U.S. Code of Federal Regulations
Regulations most recently checked for updates: Sep 22, 2023
(a) Material costs include the costs of such items as raw materials, parts, subassemblies, components, and manufacturing supplies, whether purchased or manufactured by the contractor, and may include such collateral items as inbound transportation and in-transit insurance. In computing material costs, the contractor shall consider reasonable overruns, spoilage, or defective work (unless otherwise provided in any contract provision relating to inspecting and correcting defective work).
(b) The contractor shall—
(1) Adjust the costs of material for income and other credits, including available trade discounts, refunds, rebates, allowances, and cash discounts, and credits for scrap, salvage, and material returned to vendors; and
(2) Credit such income and other credits either directly to the cost of the material or allocate such income and other credits as a credit to indirect costs. When the contractor can demonstrate that failure to take cash discounts was reasonable, the contractor does not need to credit lost discounts.
(c) Reasonable adjustments arising from differences between periodic physical inventories and book inventories may be included in arriving at costs; provided such adjustments relate to the period of contract performance.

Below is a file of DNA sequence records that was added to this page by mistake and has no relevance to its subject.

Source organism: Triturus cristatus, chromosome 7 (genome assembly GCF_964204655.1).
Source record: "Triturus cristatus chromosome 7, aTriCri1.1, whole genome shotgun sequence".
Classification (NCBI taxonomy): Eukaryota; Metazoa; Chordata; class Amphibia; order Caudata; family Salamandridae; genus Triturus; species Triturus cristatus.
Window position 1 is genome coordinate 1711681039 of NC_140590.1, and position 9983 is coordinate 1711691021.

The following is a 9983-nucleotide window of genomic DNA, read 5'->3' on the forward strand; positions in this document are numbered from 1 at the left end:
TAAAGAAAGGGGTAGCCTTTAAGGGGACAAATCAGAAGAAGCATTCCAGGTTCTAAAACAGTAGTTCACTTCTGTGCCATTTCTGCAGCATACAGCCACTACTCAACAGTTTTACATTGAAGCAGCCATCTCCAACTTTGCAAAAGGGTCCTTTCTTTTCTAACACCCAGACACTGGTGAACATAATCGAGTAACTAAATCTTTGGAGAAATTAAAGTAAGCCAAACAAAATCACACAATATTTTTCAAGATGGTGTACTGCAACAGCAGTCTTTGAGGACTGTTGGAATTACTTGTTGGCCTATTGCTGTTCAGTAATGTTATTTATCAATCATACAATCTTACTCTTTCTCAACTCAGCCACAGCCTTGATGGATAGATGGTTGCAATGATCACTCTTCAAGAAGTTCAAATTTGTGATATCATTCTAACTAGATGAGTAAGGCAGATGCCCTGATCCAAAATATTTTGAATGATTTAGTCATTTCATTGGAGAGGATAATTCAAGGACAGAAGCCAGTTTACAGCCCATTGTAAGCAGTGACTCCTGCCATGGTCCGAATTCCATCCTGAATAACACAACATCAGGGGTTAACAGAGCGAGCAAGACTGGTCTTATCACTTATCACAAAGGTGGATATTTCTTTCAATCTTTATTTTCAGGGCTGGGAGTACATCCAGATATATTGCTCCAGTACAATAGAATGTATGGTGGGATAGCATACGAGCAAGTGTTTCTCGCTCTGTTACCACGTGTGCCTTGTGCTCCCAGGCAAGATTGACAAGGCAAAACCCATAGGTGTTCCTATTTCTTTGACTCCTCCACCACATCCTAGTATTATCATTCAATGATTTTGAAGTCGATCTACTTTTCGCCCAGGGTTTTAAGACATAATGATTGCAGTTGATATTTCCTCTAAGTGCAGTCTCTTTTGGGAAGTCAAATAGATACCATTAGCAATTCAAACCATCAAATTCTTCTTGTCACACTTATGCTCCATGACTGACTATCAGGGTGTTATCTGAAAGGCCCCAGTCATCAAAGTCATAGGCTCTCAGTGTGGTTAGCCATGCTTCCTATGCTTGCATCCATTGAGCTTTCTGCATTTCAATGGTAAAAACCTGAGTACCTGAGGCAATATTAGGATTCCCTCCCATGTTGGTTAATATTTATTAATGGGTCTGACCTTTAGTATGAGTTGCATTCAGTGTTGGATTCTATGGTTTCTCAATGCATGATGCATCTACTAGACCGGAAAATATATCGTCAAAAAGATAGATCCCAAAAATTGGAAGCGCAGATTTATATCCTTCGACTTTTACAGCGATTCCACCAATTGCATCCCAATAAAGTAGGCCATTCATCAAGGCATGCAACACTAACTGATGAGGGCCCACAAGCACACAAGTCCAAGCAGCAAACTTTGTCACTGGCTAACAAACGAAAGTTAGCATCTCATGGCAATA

(d) When materials are purchased specifically for and are identifiable solely with performance under a contract, the actual purchase cost of those materials should be charged to the contract. If material is issued from stores, any generally recognized method of pricing such material is acceptable if that method is consistently applied and the results are equitable.
(e) Allowance for all materials, supplies and services that are sold or transferred between any divisions, subdivisions, subsidiaries, or affiliates of the contractor under a common control shall be on the basis of cost incurred in accordance with this subpart. However, allowance may be at price when—
(1) It is the established practice of the transferring organization to price interorganizational transfers at other than cost for commercial work of the contractor or any division, subsidiary or affiliate of the contractor under a common control; and
(2) The item being transferred qualifies for an exception under 15.403–1(b) and the contracting officer has not determined the price to be unreasonable.
(f) When a commercial product or commercial service under paragraph (e) of this section is sold or transferred at a price based on a catalog or market price, the contractor—
(1) Should adjust the price to reflect the quantities being acquired; and
(2) May adjust the price to reflect the actual cost of any modifications necessary because of contract requirements.